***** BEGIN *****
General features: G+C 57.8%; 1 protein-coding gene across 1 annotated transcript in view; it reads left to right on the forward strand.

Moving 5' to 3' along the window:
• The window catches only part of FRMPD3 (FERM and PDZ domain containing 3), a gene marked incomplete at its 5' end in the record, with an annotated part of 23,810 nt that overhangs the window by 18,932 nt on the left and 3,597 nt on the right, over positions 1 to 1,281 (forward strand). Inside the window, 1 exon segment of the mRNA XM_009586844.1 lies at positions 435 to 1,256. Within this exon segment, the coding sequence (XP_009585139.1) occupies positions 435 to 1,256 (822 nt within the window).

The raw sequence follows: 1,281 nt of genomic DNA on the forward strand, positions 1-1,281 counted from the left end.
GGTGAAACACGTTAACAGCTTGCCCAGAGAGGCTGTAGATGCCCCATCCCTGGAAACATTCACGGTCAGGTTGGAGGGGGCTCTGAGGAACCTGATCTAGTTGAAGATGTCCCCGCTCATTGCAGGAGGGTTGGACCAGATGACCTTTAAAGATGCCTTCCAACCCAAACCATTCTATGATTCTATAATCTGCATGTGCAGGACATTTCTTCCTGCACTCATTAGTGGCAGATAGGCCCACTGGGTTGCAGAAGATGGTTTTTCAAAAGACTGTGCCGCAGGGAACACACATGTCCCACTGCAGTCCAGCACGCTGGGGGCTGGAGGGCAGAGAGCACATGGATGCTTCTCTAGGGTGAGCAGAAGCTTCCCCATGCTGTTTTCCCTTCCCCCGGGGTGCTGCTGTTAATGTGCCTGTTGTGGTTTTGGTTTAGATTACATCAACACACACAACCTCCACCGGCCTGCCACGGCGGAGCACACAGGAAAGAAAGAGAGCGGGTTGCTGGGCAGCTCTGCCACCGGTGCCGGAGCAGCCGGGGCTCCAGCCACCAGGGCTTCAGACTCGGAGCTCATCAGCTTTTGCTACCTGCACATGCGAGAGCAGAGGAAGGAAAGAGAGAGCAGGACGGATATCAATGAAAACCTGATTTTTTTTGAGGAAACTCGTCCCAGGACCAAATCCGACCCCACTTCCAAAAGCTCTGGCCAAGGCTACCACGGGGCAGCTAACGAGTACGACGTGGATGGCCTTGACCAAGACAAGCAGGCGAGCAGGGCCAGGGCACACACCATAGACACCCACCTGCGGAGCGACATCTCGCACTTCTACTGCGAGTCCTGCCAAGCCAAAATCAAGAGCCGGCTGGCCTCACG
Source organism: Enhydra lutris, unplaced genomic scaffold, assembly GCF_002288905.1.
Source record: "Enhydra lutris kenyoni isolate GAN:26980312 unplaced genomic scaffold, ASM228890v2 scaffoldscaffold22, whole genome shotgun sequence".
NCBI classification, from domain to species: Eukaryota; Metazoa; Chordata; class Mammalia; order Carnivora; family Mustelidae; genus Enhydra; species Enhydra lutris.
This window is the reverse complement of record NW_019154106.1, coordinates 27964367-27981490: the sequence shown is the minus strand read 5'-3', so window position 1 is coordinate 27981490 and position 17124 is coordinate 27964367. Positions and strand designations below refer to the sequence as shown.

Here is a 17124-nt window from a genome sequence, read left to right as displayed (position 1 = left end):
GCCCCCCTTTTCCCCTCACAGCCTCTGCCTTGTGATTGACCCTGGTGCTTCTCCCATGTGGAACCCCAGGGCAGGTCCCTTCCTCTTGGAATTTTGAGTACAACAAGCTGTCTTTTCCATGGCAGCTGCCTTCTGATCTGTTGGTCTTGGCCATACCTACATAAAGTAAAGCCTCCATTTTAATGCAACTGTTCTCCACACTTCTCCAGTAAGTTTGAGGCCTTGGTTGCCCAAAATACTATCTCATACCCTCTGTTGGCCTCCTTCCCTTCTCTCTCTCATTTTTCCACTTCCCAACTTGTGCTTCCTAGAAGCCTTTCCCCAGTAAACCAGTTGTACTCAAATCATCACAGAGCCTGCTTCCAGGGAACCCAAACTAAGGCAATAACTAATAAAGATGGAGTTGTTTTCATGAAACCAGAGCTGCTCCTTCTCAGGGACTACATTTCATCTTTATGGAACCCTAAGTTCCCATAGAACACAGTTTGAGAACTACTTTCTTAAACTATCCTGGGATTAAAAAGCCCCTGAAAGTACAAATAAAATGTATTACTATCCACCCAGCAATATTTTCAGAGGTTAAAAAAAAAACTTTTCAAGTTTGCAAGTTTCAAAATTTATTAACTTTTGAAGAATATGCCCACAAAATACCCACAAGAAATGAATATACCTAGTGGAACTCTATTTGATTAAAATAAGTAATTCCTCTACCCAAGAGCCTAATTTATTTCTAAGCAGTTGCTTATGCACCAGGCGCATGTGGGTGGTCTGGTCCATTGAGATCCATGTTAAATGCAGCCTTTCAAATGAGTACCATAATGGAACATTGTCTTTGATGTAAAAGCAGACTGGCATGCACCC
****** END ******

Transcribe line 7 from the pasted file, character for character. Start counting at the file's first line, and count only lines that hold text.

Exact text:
Source record: "Enhydra lutris kenyoni isolate GAN:26980312 unplaced genomic scaffold, ASM228890v2 scaffoldscaffold22, whole genome shotgun sequence".